WASHINGTON ― Ryan Lochte on Saturday said he exaggerated a story about being robbed at gunpoint in Rio de Janeiro, speaking in his first televised interview since large portions of his initial account were debunked.
“I over-exaggerated that story and if I never did that we wouldn’t be in this mess,” a newly brown-haired Lochte told Matt Lauer, a co-anchor of NBC’s “Today Show.” “It was my immature behavior.”
Excerpts of the interview aired during “NBC Nightly News” on Saturday evening and then later in the evening during the network’s Olympics coverage, but the full interview will appear Monday morning on the “Today Show.”
In a longer excerpt of the Lauer interview released later on Saturday, Lochte apologized profusely to the three swimmers out with him that night for returning to the United States and leaving them to face the consequences for his actions.
“I let my team down,” Lochte said. “I wanted to be there.”
He went on to extend his apologies to spectators, as well as his fellow U.S. swimmers and all athletes competing in the games for drawing attention away from their accomplishments.
“I made a mistake and I definitely learned from this,” Lochte said, fighting back tears. “I’m just really sorry.”
In addition, Lochte said he was “really sorry” to the Olympic Games’ host city and country for tarnishing their reputation with a story that conjured up hurtful stereotypes.
“The people of Rio, of Brazil, the authorities, everyone there, they put on a great games,” he said.
Asked why he made up aspects of the story in the first place, Lochte suggested he had still been feeling the effects of alcohol from the night before.
“I don’t know why,” Lochte said. “It was still hours after it happened and I was still intoxicated. I was still under that influence.”
But, he added, “I’m not making me being intoxicated like an excuse ― I’m not doing that at all. It was my fault.”
The remarks are Lochte’s frankest admission yet that he essentially fabricated a story about paying for vandalizing a gas station last weekend after first saying he was robbed at gunpoint. An apology posted to Twitter on Friday conceded that he was not as “candid” as he could have been about what occurred, but stopped short of a clearer adoption of responsibility.
The incident has angered many Brazilians sensitive to their country’s reputation for crime and created an international embarrassment for the United States that could yet upend Lochte’s swimming career.
Brazilian authorities recommended on Friday that Lochte and fellow swimmer James Feigen face charges of false reporting of a crime.
The Olympic host country’s law enforcement claims that Lochte and three teammates vandalized a bathroom at a gas station and fought with a security guard. The players, including Lochte, have admitted that they paid security guards for the damage.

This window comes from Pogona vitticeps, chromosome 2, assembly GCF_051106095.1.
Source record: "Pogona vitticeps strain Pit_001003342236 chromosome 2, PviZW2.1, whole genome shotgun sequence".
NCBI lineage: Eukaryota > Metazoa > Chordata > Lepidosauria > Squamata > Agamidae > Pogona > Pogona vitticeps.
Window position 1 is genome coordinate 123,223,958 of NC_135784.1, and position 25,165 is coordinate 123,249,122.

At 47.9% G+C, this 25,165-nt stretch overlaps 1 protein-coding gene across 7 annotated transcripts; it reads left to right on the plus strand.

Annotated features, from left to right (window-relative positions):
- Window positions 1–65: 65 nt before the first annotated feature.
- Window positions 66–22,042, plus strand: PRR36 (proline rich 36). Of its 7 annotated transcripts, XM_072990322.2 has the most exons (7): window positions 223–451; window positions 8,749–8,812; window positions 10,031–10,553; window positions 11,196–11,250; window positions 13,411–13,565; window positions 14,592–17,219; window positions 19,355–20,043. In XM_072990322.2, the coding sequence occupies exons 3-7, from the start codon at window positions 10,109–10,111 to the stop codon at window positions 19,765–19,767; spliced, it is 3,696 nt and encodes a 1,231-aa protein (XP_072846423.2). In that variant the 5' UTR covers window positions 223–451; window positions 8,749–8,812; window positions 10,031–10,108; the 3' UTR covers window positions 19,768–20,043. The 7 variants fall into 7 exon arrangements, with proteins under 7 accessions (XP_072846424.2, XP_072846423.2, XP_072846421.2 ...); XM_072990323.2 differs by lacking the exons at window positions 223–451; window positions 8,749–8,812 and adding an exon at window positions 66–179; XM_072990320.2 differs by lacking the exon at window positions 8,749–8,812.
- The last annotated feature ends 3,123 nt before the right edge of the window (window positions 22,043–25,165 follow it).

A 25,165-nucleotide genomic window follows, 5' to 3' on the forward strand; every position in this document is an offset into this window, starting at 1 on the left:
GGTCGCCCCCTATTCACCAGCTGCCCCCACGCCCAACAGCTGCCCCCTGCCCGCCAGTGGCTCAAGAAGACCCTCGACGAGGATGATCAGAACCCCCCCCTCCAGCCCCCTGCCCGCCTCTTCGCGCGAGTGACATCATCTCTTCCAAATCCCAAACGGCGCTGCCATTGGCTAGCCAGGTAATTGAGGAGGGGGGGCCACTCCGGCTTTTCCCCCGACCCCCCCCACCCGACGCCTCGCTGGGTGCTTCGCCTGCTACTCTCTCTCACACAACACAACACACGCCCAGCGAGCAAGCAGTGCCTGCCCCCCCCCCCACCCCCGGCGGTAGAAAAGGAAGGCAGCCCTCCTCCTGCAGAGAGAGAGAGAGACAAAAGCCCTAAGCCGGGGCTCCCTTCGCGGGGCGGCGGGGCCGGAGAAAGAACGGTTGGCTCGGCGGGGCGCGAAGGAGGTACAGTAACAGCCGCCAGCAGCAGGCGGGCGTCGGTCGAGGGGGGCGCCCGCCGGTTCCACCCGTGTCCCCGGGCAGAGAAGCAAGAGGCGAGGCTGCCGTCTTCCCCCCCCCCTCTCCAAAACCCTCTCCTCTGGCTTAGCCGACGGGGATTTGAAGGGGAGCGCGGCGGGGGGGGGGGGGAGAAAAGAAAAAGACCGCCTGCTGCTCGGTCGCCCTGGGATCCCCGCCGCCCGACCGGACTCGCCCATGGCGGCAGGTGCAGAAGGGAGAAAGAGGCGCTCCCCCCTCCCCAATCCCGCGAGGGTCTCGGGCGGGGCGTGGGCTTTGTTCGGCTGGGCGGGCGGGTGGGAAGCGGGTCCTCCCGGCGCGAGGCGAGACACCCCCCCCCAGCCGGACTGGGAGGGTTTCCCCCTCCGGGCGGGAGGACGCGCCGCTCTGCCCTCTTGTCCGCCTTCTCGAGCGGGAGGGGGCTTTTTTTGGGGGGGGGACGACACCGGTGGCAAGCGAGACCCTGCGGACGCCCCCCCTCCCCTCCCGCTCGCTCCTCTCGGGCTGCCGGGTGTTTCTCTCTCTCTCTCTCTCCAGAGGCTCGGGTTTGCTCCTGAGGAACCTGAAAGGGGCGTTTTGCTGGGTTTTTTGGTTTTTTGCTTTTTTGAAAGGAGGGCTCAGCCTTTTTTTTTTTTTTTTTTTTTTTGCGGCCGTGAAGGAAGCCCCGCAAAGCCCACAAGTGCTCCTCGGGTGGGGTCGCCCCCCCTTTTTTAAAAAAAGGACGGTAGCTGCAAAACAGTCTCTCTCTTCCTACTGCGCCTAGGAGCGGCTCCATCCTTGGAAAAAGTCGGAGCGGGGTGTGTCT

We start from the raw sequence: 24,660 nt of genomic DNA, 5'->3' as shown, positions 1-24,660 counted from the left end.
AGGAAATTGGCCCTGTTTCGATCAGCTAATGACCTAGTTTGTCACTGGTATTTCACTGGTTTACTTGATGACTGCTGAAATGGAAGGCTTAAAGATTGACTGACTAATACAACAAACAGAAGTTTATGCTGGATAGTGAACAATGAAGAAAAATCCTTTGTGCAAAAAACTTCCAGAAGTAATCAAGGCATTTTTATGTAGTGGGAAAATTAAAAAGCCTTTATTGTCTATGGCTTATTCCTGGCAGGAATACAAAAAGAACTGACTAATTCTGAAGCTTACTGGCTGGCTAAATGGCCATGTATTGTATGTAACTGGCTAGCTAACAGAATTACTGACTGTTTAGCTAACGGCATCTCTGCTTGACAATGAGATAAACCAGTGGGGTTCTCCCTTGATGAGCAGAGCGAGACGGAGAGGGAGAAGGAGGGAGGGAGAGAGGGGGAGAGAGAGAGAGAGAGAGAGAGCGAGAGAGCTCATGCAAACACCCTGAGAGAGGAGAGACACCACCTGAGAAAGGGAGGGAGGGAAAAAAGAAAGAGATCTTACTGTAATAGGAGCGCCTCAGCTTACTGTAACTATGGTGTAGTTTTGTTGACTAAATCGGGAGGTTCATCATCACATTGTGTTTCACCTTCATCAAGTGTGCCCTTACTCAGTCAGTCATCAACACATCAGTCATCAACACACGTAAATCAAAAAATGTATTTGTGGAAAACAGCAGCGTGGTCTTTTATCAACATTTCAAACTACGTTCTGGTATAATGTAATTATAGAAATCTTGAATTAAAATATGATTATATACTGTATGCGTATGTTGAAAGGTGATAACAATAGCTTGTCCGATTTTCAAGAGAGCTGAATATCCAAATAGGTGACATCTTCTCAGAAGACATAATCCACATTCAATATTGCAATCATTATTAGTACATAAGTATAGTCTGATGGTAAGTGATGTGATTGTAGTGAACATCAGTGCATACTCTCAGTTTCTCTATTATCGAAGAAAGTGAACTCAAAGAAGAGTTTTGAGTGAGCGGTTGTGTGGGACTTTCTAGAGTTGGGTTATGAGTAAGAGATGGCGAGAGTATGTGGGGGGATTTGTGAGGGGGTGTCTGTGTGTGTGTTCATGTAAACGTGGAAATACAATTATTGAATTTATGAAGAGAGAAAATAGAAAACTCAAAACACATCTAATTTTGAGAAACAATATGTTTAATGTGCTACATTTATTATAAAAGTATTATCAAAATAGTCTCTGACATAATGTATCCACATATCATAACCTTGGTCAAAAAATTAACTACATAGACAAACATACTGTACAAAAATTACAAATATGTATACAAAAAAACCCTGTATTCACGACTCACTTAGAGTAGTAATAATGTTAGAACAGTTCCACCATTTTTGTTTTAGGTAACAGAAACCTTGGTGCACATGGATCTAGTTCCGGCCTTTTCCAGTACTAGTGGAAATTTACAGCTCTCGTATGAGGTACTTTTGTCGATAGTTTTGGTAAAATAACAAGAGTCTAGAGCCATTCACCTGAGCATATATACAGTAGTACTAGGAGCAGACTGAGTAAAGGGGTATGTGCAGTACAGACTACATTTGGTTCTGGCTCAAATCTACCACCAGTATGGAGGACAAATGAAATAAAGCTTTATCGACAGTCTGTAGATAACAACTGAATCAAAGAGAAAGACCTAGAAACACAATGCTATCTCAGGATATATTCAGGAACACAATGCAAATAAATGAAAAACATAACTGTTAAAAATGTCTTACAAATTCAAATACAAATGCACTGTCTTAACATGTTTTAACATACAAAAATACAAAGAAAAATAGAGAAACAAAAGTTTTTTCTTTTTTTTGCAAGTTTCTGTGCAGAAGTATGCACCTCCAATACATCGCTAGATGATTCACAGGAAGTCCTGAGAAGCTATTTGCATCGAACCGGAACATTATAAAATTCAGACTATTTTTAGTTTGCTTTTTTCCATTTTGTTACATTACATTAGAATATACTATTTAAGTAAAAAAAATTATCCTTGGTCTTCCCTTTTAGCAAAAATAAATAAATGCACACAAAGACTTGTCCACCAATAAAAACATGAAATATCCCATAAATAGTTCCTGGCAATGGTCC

The gas station owner told a Brazilian news outlet that at least one of the swimmers urinated on a wall. Swimmer Gunnar Bentz later said they all did. (Bentz released a lengthy statement claiming that Lochte had pulled a sign from a wall near the bathroom and yelled at the security guards once their guns were out.) Video from the gas station released by Brazilian authorities indeed appears to show the athletes exhibiting boorish, drunken behavior.
Lochte’s original account of the incident cast him as something of a hero. The 32-year-old told NBC’s Billy Bush last Sunday that he and teammates Bentz, Feigen and Jack Conger were robbed at gunpoint early Sunday morning on their way to their Olympic village lodgings from a night out.
Lochte even claimed to have confronted the gunman and refused to get down on the ground while the man held a gun to his head. This initial account claimed he was forced to hand over his money and wallet but not other valuables.
The swimmer, beloved as a colorful runner-up to superstar Michael Phelps, then changed his story in a Wednesday interview with Lauer, clarifying, among other things, that the gun was not at his head but pointed in his general direction.
Brazilian officials suspicious of Lochte’s account pulled Bentz and Conger from their return flight to the U.S. on Wednesday for questioning. A Brazilian judge also ordered police to seize Lochte and Feigen’s passports so they could be questioned, but Lochte had already returned to the U.S. on a commercial flight.
Feigen has since agreed to give $11,000 to a Brazilian charity in order to retrieve his passport.
Lochte apologized for his behavior in a statement posted to Twitter on Friday without explicitly admitting to fabricating the details of what occurred.
“I want to apologize for my behavior last weekend ― for not being more careful and candid in how I described the events of that early morning and for my role in taking the focus away from the many athletes fulfilling their dreams of participating in the Olympics,” Lochte said.
In the Saturday interview with Lauer, however, Lochte maintained that the gas station guards’ drawn guns made the event confusing and scary. He was not completely certain at the time, he claims, that the money they were being asked to hand over was for the damage they had caused through their drunken antics.
“We just wanted to get out of there,” he said. “There was a gun pointed in our direction. We were all frightened.”
This story has been updated to include comments Ryan Lochte made in an excerpt of his interview with Matt Lauer released later on Saturday evening.